You probably know the error message: operation impossible since file is locked.
If a VMDK is locked you can not start it inside a VM and you can not copy it.
The knowledgebase basically tells you to stop all processes that access the file and reboot.
This is supposed to fix the problem.
This documentation is not good enough.
In VMFS 6 following this advice may not be enough to release the lock.
This means that you basically lost the file as you can not read it anymore.
Trying to access it via Linux is also impossible at the moment.
Recent recovery third party tools like UFSexplorer also failed to read the vmdks in such a case.
Here is a recent case for your reference ....
Problem with locked virtual machine after esxi host crash
I have seen a couple of this cases recently so I started to investigate the issue,
Now I may have found a way to recover a VMDK that would other wise be a case for Ontrack or VMware Support.
My procedure requires a direct hexedit of the VMFS heartbeat- section so please do not ask for details at the moment.
I will post details once I know this approach is dafe.
Anyway I believe this is a bug in the way ESXi 6.5 handles the heartbeat section of a VMFS-volume.
This issue should never affect single host environements.
Feel free to contact me via skype if you run into this yourself.
you were able to move a VM and then have locked files in the new environment ?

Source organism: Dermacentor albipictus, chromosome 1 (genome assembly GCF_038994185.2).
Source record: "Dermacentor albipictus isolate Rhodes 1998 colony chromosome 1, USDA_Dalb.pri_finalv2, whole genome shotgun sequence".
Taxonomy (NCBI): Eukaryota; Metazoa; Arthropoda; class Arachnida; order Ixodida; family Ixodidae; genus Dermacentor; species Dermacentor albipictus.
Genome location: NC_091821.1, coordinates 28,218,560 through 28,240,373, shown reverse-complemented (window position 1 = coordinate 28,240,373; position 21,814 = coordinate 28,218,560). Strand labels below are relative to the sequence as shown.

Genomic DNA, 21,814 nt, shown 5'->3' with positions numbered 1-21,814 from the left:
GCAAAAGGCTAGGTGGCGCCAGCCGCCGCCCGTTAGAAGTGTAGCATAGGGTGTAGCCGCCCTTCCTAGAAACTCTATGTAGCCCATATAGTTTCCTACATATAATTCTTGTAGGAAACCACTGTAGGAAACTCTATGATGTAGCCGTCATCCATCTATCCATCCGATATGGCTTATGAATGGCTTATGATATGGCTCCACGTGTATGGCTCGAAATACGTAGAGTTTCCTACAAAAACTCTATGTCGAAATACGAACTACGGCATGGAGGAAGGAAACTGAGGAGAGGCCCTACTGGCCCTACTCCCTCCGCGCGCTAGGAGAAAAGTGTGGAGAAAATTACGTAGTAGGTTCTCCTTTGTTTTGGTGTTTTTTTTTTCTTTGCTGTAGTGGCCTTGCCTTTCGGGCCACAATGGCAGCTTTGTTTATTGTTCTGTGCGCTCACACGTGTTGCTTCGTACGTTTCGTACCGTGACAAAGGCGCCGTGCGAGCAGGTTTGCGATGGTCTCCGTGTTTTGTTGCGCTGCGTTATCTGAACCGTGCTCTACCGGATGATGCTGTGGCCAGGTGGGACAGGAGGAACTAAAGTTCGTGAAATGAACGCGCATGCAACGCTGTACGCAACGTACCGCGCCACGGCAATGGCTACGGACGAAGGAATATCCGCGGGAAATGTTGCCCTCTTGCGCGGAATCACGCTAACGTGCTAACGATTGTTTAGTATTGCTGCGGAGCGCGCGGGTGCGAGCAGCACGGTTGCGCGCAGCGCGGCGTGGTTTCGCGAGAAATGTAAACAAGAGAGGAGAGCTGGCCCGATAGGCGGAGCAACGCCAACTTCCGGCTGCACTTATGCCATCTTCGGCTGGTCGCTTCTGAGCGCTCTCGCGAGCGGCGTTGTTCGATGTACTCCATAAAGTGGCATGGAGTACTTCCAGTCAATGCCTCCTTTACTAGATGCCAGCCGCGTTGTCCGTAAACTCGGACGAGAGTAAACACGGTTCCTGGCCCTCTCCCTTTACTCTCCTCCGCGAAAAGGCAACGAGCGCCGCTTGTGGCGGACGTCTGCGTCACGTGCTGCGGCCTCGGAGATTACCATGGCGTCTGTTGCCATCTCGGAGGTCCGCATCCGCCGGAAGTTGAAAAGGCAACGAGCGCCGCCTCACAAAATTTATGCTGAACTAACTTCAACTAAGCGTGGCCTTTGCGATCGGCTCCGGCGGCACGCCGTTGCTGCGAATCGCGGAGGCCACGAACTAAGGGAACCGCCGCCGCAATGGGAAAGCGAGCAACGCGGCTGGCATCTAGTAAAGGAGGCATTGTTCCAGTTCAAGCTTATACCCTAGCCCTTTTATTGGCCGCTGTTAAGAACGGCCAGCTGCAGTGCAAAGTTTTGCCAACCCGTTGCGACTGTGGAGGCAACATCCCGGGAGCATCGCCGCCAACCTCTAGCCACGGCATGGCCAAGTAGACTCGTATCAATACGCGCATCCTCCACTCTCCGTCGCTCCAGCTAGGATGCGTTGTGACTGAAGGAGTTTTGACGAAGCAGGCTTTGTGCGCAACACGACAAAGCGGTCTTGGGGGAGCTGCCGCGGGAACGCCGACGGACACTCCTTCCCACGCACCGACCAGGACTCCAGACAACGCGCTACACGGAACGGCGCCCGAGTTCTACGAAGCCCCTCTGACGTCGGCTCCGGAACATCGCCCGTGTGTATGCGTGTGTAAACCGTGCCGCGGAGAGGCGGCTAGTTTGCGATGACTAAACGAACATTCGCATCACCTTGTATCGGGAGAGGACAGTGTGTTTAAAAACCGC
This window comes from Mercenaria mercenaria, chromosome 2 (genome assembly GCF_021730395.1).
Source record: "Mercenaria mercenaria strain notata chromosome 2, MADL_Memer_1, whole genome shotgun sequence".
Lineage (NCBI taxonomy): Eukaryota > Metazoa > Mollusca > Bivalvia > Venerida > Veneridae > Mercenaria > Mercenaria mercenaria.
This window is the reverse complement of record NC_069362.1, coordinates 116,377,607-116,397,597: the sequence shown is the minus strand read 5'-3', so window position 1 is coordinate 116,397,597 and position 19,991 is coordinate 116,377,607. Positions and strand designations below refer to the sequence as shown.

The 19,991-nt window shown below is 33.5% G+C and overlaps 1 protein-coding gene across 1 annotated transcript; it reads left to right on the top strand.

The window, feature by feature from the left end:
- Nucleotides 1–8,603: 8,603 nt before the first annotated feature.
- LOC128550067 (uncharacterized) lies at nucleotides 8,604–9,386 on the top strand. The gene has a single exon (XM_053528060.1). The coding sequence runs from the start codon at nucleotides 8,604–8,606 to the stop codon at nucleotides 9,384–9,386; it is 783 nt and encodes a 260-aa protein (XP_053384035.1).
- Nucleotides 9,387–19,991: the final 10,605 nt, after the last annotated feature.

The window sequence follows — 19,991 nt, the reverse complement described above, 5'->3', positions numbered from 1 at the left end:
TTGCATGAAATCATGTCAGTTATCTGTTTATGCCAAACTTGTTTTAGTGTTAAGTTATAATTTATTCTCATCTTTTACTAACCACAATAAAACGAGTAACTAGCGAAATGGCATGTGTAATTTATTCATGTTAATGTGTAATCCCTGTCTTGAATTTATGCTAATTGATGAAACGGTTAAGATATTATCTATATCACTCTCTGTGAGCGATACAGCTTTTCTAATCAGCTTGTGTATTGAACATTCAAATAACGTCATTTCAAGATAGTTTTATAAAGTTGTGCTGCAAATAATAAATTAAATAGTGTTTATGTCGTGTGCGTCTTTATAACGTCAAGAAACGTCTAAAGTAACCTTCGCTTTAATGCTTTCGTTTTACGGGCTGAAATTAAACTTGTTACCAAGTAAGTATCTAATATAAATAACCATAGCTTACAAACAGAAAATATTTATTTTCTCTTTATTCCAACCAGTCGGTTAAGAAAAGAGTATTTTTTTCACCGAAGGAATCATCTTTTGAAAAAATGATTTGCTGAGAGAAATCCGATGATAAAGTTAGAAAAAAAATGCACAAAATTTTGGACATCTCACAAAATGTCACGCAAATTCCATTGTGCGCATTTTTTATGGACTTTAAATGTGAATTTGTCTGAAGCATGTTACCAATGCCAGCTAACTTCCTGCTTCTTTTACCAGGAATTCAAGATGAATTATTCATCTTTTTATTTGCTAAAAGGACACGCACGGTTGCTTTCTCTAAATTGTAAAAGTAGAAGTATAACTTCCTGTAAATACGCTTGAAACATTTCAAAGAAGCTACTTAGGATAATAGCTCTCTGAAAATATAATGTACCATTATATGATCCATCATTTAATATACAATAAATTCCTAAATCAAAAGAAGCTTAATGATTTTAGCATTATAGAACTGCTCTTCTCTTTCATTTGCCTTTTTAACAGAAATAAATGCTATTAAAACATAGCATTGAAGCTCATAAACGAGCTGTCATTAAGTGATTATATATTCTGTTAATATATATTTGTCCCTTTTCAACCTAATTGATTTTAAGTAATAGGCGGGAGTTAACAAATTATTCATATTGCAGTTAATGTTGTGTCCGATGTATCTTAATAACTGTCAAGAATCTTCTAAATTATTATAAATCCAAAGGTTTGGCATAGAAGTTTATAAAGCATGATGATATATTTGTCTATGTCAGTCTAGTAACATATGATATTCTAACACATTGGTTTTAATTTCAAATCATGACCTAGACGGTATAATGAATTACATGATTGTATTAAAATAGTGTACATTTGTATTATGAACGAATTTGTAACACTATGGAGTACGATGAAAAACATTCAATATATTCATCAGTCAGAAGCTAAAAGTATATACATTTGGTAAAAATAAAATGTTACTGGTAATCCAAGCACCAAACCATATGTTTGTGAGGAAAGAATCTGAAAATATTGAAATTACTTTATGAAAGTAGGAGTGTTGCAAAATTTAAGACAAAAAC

thats strange and unexpected ...
please create a header dump and send it myway so that I can look into it.
If possible contact me via skype sanbarrow
Have you created a post with the steps to try and fix this?
I've just had this happening in my homelab. After an issue with the storage array, which led to a disk replacement, I now have 5-6 VMs which are inaccesible/orphaned and their vmx is locked by one of the ESXi hosts. Of course I've pretty much tried everything, host reboots, storage array reboot etc. I will not release the lock. Since it's my homelab I'm pretty much open to try anything.
This is what I do nowadays:
plan A - safest option :
extract the VMs with Linux
plan B - smartest option but not for the faint at heart:
patch the .vh.sf file
send from iphone
connect to the datastore with sshfs in readonly mode - then use ddrescue against the flat.vmdks
If that does not work - try if you can get the location of the fragments with vmkfstools -p 0 flat.vmdk
If that does not work - try to get the location of the fragments by analysing the VMFS-metadata
If that does not work - find the first fragment with scalpel and hope that the flat.vmdks are allocated in one piece